DURING THE 35 years that I have lived in Ganton, I have been aware of many accidents on the 200 metre stretch of the A64 between Woodside Road and Main Street.
Accidents tend to occur more frequently in the summer months when the amount of traffic is particularly heavy. As the A64 bisects the village and there are bus stops in this section of the road, pedestrians as well as cars have difficulty crossing the road.
All the problems arise from traffic approaching the village from the west; elevation of the road prior to the Woodside Road/Station Road cross roads restricts the view of drivers moving out on to the A64 from these minor roads.
It also prevents these drivers approaching Ganton from the west seeing any cars or pedestrians on this 200m stretch of road until they are almost on top of them.
If they are travelling at speeds in excess of 40mph they have insufficient time to take evasive action should it be necessary. Vehicles turning right into Main Street are particularly vulnerable when positioned towards the centre of the road awaiting a break in the traffic.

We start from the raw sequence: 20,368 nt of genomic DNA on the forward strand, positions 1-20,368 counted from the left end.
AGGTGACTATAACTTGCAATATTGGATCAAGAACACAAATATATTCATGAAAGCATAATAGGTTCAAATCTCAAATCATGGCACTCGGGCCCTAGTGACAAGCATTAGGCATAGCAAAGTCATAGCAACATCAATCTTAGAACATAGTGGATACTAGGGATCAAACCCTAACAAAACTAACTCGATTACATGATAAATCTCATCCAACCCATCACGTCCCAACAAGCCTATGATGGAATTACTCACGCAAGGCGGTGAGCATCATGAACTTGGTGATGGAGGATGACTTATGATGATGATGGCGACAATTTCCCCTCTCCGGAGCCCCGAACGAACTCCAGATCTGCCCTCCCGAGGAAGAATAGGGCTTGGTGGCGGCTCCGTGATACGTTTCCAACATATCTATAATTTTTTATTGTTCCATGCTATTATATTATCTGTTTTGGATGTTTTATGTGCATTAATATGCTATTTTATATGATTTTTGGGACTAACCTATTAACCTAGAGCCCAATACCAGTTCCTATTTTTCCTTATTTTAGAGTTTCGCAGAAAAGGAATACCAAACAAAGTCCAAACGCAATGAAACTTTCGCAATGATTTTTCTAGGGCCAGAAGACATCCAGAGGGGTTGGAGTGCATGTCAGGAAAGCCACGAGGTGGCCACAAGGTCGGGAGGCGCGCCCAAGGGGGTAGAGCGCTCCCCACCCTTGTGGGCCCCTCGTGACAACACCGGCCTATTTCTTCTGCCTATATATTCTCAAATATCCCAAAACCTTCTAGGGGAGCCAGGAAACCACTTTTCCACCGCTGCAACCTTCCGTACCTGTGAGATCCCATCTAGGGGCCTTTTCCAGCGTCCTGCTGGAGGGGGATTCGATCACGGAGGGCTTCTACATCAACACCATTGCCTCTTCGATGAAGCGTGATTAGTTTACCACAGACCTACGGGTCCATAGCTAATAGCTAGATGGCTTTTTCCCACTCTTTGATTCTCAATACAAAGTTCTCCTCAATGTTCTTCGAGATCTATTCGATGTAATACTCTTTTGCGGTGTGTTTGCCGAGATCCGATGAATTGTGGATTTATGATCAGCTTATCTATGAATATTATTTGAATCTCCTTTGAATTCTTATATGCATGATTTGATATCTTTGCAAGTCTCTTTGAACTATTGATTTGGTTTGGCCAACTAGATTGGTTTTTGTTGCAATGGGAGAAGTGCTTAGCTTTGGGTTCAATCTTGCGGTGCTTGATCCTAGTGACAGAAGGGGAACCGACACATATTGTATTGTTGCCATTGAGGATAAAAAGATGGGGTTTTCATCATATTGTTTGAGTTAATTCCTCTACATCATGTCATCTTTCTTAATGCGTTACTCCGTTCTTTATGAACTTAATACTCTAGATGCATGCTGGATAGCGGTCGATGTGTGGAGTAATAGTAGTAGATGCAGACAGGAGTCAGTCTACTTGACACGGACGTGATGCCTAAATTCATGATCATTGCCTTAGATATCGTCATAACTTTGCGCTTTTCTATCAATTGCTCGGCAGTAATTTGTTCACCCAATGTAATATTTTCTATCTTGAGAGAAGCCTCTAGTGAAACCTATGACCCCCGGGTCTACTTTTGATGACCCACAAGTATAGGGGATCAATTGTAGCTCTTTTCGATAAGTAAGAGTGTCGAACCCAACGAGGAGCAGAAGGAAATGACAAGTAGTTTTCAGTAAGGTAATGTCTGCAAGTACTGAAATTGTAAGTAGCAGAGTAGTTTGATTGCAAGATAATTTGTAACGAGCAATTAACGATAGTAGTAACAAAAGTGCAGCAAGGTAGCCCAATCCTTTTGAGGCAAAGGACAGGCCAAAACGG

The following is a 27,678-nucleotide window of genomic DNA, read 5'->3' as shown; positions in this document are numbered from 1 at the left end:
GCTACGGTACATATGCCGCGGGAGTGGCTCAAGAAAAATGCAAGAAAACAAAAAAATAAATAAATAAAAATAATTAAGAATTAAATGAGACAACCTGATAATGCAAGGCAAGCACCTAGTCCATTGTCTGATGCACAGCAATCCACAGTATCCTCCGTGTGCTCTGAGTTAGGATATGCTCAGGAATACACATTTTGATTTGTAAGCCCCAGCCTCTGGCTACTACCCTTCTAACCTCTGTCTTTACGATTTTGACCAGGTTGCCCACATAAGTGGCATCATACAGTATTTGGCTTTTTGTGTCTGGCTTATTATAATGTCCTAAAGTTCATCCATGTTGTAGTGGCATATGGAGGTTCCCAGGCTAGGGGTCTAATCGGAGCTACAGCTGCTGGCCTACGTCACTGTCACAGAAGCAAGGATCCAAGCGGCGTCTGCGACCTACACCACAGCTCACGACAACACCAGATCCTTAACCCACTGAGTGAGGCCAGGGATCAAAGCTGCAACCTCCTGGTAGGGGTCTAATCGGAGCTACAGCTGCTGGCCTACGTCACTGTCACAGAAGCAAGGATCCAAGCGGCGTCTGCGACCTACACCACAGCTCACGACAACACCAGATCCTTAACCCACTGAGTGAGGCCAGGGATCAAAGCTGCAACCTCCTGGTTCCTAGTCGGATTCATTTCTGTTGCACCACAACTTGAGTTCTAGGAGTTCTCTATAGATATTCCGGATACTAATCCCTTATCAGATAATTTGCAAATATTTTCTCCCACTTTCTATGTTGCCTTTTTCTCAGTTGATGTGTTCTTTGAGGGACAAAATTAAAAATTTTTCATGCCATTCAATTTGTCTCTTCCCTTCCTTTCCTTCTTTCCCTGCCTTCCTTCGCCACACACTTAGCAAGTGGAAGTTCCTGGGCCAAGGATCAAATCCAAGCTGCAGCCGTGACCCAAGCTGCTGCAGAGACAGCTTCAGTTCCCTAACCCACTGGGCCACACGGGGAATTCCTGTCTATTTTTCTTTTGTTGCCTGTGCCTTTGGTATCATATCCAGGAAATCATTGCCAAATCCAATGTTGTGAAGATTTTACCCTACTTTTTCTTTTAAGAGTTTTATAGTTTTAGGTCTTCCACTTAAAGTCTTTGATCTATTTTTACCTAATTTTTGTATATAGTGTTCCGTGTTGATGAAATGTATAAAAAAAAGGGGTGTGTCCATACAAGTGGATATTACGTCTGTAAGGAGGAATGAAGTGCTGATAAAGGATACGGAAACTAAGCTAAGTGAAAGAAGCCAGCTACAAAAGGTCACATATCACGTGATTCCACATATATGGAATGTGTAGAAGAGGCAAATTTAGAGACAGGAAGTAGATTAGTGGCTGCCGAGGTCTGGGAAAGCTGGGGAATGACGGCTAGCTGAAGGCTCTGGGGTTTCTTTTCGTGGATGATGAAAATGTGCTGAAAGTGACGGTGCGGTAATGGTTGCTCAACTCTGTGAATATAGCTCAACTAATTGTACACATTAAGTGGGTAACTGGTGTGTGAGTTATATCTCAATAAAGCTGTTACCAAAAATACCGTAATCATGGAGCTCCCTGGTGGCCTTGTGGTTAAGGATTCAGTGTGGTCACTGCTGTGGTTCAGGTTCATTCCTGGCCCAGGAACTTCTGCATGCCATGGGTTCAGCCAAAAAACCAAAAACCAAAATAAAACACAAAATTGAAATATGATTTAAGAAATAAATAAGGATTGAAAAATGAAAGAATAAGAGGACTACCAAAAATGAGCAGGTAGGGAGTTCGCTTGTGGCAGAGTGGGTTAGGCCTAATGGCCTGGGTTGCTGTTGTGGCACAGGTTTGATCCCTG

The road markings indicate vehicles must not cross to the opposite carriageway but they frequently do so to prevent shunting a slower moving vehicle ahead of them.
As there is often a steady stream of traffic approaching Ganton from the east (Scarborough), the speeding vehicle is then faced with a head-on crash. It is vital that vehicles approaching Ganton from the west are warned of these dangers either with a speed limit, mock/real speed camera or simply a sign asking them to slow down due to imminent danger ahead.
They should be warned that there is no overtaking on this stretch of road and prevented from making a right turn into Main Street.
Vehicles approaching Ganton from the east have no such problems; they have a clear view of the A64 through the village and of vehicles joining the A64 from side roads.
Cherry Tree Cottage